“When you give students a Microsoft Teams connection, their faces light up because they can see their classmates and teachers again. It gives them an anchor.”

In some respects, Gino believes that online learning has advantages, because in a physical classroom it’s hard to make sure that everyone participates. “The same four students who aren’t shy put their hand up and the other students have to listen.”

Online tools like Microsoft’s Flipgrid can change this dynamic. Teachers are able to post a prompting question like, “Did anyone see the Aurora Borealis?” and then students use their phones to film videos, post them, watch other student’s videos, and show their reactions.

“The kids who need 20 minutes to reflect can think about a question, see how other people have responded, and maybe post an incredible response,” he says.

As Canadians continue to practice social distancing, Gino encourages parents not to be afraid to ask for one on one help from their child’s teacher – either with a phone call or an email – and to remember that this is emergency learning.

“We are not an online school, so we should have some flexibility in our tasks and make them fun.”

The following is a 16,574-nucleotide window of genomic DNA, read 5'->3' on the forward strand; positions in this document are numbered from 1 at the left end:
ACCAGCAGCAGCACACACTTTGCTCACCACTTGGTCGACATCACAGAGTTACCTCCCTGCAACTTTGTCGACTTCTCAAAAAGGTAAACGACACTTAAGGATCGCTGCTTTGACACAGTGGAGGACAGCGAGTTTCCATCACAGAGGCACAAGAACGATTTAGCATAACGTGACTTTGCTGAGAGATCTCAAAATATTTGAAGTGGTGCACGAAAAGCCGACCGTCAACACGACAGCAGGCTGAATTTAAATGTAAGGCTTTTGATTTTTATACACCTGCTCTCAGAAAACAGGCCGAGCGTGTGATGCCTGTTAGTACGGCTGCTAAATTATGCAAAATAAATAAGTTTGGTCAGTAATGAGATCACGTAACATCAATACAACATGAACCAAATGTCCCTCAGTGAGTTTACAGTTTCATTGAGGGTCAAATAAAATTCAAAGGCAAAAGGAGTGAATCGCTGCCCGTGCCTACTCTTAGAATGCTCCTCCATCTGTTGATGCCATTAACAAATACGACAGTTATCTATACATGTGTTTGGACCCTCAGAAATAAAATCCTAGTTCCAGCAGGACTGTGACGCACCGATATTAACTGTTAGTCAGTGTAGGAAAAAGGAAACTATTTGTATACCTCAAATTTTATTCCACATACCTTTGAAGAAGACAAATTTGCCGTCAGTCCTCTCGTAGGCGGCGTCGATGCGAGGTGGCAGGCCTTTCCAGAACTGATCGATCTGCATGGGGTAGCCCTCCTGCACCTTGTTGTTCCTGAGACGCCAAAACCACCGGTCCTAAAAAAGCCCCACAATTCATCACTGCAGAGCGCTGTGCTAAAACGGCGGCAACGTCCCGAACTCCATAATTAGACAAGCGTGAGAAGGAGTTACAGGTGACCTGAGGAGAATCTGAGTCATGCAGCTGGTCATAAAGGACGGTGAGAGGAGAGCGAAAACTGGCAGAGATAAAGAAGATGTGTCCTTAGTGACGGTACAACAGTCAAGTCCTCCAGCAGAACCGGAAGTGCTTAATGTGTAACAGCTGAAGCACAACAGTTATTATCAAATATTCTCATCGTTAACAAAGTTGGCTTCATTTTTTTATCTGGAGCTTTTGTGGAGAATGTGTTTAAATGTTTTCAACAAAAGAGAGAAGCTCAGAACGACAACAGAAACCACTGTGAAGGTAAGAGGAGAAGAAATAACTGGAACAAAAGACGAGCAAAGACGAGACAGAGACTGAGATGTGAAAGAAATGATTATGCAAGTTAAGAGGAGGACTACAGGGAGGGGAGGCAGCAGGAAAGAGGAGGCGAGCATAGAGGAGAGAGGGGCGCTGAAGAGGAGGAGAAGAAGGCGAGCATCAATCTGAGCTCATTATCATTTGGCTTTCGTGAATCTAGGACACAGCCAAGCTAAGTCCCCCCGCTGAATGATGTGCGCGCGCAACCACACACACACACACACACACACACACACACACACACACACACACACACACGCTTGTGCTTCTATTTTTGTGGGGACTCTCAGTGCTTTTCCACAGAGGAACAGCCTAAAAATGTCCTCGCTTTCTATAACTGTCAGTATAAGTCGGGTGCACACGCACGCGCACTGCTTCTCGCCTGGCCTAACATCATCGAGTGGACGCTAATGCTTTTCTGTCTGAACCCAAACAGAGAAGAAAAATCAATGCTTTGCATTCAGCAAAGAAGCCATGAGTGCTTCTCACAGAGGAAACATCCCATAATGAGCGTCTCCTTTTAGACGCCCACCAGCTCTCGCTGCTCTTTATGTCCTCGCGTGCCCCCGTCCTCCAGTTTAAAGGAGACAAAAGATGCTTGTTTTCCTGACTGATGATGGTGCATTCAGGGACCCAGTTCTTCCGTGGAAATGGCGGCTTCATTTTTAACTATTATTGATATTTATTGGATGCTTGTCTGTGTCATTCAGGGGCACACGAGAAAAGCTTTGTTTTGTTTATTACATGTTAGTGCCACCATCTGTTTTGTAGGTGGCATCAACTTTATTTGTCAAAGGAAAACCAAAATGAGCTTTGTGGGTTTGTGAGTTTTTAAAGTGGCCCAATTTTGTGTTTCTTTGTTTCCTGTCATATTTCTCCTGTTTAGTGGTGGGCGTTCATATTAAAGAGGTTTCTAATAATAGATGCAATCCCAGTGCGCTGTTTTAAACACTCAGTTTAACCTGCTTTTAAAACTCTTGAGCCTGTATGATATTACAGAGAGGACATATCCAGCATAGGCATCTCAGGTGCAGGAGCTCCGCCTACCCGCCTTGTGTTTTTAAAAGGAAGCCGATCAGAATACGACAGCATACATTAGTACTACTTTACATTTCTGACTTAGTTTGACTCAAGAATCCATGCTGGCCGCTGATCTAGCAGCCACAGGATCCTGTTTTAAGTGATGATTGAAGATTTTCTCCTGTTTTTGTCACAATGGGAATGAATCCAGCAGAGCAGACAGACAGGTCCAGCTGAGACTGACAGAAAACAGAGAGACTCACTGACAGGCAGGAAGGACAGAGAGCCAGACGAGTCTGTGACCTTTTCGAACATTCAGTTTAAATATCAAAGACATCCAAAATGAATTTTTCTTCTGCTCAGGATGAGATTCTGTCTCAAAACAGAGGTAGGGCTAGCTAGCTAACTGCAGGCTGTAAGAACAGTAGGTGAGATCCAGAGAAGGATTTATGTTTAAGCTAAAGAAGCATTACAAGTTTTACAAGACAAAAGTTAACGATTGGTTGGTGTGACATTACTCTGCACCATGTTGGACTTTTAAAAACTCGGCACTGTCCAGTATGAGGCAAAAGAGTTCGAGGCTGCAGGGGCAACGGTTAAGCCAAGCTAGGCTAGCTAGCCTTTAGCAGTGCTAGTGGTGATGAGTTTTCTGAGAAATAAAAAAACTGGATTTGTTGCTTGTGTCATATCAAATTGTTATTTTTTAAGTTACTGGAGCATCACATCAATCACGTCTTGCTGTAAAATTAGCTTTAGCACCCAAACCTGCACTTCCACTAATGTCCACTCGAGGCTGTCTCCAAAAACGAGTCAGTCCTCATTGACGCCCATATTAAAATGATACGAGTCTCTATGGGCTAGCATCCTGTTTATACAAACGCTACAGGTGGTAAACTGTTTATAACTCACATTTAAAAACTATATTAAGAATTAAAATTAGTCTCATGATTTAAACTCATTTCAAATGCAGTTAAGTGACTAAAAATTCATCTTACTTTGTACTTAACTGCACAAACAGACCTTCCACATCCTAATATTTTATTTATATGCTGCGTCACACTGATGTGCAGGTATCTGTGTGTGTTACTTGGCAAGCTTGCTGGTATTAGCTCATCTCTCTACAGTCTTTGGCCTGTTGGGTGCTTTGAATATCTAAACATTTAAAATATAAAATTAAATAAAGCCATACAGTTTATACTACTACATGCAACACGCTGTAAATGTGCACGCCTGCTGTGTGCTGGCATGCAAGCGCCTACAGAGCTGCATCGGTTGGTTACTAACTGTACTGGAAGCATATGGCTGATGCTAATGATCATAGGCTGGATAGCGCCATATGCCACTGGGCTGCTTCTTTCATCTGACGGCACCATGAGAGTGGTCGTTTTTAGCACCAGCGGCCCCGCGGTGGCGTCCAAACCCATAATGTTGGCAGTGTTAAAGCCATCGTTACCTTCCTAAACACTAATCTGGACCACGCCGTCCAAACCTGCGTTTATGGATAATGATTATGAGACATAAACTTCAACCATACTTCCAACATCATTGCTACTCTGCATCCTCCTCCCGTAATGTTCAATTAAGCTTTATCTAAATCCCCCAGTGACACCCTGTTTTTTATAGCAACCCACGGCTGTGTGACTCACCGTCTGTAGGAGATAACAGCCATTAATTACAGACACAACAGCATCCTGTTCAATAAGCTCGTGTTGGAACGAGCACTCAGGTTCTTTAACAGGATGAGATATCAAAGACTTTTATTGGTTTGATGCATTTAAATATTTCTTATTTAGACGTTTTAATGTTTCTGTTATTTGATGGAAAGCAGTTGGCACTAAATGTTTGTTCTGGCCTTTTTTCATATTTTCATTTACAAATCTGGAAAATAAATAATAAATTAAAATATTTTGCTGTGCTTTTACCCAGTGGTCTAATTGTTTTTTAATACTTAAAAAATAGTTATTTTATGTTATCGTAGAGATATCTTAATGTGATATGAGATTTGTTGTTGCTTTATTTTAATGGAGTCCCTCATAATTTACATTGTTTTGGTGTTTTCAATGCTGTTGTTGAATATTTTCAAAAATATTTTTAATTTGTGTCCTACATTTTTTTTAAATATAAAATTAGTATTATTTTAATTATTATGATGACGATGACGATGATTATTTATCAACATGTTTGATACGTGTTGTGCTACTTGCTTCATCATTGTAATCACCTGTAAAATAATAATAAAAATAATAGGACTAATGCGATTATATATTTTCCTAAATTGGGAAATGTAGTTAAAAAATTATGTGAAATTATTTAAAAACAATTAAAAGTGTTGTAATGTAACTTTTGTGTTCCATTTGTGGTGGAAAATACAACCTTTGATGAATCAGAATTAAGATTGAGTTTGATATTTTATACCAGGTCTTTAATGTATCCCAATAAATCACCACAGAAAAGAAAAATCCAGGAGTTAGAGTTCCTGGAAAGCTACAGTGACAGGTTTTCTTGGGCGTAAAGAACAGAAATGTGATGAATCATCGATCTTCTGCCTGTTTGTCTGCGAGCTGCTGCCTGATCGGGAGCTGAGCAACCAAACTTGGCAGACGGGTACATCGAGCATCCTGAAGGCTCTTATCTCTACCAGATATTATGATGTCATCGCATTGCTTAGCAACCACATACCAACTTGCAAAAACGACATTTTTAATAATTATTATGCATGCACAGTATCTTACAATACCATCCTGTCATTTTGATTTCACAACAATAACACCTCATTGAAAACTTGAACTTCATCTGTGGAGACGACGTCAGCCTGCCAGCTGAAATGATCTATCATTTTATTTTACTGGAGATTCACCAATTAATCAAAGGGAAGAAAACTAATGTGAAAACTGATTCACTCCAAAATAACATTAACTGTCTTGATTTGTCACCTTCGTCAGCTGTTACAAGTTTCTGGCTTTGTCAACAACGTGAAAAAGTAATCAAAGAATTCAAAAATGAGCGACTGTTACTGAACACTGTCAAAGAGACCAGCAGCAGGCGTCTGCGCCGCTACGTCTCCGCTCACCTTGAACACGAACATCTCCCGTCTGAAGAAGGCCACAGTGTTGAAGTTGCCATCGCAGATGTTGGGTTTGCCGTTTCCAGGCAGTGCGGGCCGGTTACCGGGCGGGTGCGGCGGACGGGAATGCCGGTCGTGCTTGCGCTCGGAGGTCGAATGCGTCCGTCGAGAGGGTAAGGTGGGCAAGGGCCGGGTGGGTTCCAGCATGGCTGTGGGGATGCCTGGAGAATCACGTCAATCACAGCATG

Gino also urges students to share their knowledge with their teachers to make online learning better.

“Most students know a lot about tech. A teacher might ask them to make a poster with a specific tool, not knowing that you can use many other tools to create one.”

The students aren’t the only ones adjusting to a new way of doing things. Gino is working remotely while his two daughters spend their days at home.

“They’re rolling around playing with dolls. I find it a blessing to be able to spend more time with them,” he says.

 

Go to www.lakeheadschools.ca for more resources or email Gino at gino_russo@lakeheadschools.ca

 

After getting a computer science degree at Lakehead, Gino started an internet company. When the dotcom bubble burst in 2000, Gino went back to Lakehead to get an education degree at Lakehead. While teaching in Thunder Bay high schools, Gino also earned a master’s in computer science degree from Capital University in Maryland. It was one of the only online master’s degrees in the continent for computer science at that time.

Congratulations to Dr. Sabah Mohammed for being named an Outstanding Associate Editor with IEEE Access

photo of Dr. Sabah Mohammed